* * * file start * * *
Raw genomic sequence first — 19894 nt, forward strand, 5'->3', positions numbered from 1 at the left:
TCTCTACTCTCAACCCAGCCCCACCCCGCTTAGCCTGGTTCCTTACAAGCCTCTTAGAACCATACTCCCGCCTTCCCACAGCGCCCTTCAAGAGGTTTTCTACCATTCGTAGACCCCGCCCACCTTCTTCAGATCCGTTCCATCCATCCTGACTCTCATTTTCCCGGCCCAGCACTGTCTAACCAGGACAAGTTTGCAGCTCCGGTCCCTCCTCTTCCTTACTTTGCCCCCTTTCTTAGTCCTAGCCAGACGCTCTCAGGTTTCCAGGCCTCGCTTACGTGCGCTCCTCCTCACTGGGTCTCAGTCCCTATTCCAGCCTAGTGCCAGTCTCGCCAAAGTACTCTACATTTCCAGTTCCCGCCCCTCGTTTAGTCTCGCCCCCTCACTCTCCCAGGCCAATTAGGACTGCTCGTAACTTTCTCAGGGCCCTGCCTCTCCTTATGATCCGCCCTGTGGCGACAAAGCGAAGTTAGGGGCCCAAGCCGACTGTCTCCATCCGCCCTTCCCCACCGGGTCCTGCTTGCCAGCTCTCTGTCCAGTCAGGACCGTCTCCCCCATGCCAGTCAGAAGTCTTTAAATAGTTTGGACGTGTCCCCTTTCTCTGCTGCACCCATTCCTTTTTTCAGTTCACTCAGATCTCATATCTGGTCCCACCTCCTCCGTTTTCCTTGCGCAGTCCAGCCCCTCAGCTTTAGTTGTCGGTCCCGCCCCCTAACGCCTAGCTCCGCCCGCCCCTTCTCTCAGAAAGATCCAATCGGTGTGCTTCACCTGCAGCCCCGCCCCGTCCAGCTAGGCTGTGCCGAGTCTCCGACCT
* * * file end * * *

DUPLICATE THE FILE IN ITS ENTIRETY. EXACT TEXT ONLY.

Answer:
Raw genomic sequence first — 19894 nt, forward strand, 5'->3', positions numbered from 1 at the left:
TCTCTACTCTCAACCCAGCCCCACCCCGCTTAGCCTGGTTCCTTACAAGCCTCTTAGAACCATACTCCCGCCTTCCCACAGCGCCCTTCAAGAGGTTTTCTACCATTCGTAGACCCCGCCCACCTTCTTCAGATCCGTTCCATCCATCCTGACTCTCATTTTCCCGGCCCAGCACTGTCTAACCAGGACAAGTTTGCAGCTCCGGTCCCTCCTCTTCCTTACTTTGCCCCCTTTCTTAGTCCTAGCCAGACGCTCTCAGGTTTCCAGGCCTCGCTTACGTGCGCTCCTCCTCACTGGGTCTCAGTCCCTATTCCAGCCTAGTGCCAGTCTCGCCAAAGTACTCTACATTTCCAGTTCCCGCCCCTCGTTTAGTCTCGCCCCCTCACTCTCCCAGGCCAATTAGGACTGCTCGTAACTTTCTCAGGGCCCTGCCTCTCCTTATGATCCGCCCTGTGGCGACAAAGCGAAGTTAGGGGCCCAAGCCGACTGTCTCCATCCGCCCTTCCCCACCGGGTCCTGCTTGCCAGCTCTCTGTCCAGTCAGGACCGTCTCCCCCATGCCAGTCAGAAGTCTTTAAATAGTTTGGACGTGTCCCCTTTCTCTGCTGCACCCATTCCTTTTTTCAGTTCACTCAGATCTCATATCTGGTCCCACCTCCTCCGTTTTCCTTGCGCAGTCCAGCCCCTCAGCTTTAGTTGTCGGTCCCGCCCCCTAACGCCTAGCTCCGCCCGCCCCTTCTCTCAGAAAGATCCAATCGGTGTGCTTCACCTGCAGCCCCGCCCCGTCCAGCTAGGCTGTGCCGAGTCTCCGACCT